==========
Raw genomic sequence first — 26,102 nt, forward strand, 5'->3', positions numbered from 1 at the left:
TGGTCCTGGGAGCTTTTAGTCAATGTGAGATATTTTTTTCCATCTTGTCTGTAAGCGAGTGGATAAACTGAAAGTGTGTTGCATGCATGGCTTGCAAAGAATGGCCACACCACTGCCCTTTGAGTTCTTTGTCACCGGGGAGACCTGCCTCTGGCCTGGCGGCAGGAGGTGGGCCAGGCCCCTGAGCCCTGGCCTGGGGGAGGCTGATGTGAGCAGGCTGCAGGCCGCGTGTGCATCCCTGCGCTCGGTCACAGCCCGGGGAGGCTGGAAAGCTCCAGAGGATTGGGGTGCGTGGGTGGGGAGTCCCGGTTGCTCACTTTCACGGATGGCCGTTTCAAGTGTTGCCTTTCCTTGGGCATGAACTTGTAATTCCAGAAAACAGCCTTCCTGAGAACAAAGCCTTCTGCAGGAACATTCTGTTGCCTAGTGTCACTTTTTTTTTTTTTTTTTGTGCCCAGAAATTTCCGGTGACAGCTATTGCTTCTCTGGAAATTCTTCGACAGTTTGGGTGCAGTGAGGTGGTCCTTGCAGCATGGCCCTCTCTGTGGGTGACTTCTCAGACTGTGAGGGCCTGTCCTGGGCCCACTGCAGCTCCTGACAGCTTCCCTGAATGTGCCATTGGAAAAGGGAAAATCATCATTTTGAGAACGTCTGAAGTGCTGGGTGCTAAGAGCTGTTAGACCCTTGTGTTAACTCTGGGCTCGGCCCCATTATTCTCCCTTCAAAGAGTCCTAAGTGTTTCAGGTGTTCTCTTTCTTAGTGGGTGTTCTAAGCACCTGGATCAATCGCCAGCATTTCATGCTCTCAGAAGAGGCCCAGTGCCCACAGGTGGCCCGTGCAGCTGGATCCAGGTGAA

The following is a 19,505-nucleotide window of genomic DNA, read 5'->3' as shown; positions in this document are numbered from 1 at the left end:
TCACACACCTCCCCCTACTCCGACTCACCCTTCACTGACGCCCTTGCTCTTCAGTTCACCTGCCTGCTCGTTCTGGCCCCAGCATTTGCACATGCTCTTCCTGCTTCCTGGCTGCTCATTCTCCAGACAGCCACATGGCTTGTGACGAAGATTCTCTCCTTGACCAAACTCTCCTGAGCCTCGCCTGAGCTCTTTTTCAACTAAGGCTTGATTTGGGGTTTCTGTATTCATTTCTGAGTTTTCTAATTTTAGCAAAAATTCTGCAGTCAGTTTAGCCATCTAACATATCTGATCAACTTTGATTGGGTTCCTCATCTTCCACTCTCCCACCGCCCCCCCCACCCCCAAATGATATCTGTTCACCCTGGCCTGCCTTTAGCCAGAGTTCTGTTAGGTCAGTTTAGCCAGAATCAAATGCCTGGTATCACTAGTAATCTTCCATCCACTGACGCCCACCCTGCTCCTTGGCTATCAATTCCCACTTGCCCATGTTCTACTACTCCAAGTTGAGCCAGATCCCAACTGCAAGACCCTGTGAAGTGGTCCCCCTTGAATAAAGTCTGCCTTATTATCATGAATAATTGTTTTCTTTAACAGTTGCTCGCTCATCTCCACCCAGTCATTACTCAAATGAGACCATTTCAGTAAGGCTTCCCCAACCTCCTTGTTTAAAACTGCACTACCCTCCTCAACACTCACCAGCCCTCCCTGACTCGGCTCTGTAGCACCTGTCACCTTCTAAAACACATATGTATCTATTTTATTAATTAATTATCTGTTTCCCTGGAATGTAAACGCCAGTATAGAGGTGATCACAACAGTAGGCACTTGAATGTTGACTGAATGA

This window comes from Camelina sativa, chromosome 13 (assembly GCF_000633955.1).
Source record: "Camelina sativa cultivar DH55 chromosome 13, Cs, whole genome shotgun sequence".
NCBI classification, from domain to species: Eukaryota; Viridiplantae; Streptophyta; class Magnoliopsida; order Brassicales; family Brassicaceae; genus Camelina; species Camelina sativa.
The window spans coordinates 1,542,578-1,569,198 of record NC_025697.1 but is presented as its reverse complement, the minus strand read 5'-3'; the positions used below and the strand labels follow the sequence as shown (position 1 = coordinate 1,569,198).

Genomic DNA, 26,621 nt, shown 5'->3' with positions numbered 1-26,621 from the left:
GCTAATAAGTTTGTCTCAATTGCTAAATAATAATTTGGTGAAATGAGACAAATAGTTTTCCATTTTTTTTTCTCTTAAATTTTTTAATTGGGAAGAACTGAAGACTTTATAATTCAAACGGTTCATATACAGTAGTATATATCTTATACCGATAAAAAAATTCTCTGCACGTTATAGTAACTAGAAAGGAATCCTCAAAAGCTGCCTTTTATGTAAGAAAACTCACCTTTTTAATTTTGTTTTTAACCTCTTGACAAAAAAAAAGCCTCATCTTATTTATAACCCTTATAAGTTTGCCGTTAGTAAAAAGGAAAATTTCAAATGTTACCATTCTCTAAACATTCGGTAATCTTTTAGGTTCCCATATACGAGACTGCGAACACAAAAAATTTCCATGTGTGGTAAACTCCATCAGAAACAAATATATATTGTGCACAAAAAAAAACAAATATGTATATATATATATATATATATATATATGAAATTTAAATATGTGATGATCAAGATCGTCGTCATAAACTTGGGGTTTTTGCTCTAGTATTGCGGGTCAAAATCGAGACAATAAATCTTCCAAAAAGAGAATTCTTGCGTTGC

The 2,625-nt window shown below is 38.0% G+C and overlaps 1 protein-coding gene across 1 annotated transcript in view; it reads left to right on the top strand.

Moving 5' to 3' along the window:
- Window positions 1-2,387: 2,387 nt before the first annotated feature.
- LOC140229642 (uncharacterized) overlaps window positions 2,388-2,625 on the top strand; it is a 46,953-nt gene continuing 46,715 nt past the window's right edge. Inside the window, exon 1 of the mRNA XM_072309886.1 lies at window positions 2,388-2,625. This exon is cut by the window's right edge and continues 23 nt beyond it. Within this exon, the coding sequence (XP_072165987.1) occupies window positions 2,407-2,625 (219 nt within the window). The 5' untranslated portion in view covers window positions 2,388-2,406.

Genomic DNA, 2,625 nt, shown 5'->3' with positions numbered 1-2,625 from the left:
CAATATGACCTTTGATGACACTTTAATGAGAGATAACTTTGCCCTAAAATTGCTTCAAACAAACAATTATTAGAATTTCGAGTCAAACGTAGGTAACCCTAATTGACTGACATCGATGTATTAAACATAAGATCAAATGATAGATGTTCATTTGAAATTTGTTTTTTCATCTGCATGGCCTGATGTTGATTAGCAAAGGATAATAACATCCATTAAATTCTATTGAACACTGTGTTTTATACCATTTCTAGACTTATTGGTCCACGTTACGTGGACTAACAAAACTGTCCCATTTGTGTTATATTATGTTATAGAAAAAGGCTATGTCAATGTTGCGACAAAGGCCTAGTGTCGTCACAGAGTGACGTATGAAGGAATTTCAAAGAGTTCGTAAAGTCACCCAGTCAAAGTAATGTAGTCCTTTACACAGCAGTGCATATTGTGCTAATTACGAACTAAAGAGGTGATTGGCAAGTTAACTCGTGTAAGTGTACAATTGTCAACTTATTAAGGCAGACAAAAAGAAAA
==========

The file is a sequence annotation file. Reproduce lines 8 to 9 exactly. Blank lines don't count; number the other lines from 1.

The window spans coordinates 1,542,578-1,569,198 of record NC_025697.1 but is presented as its reverse complement, the minus strand read 5'-3'; the positions used below and the strand labels follow the sequence as shown (position 1 = coordinate 1,569,198).

Genomic DNA, 26,621 nt, shown 5'->3' with positions numbered 1-26,621 from the left: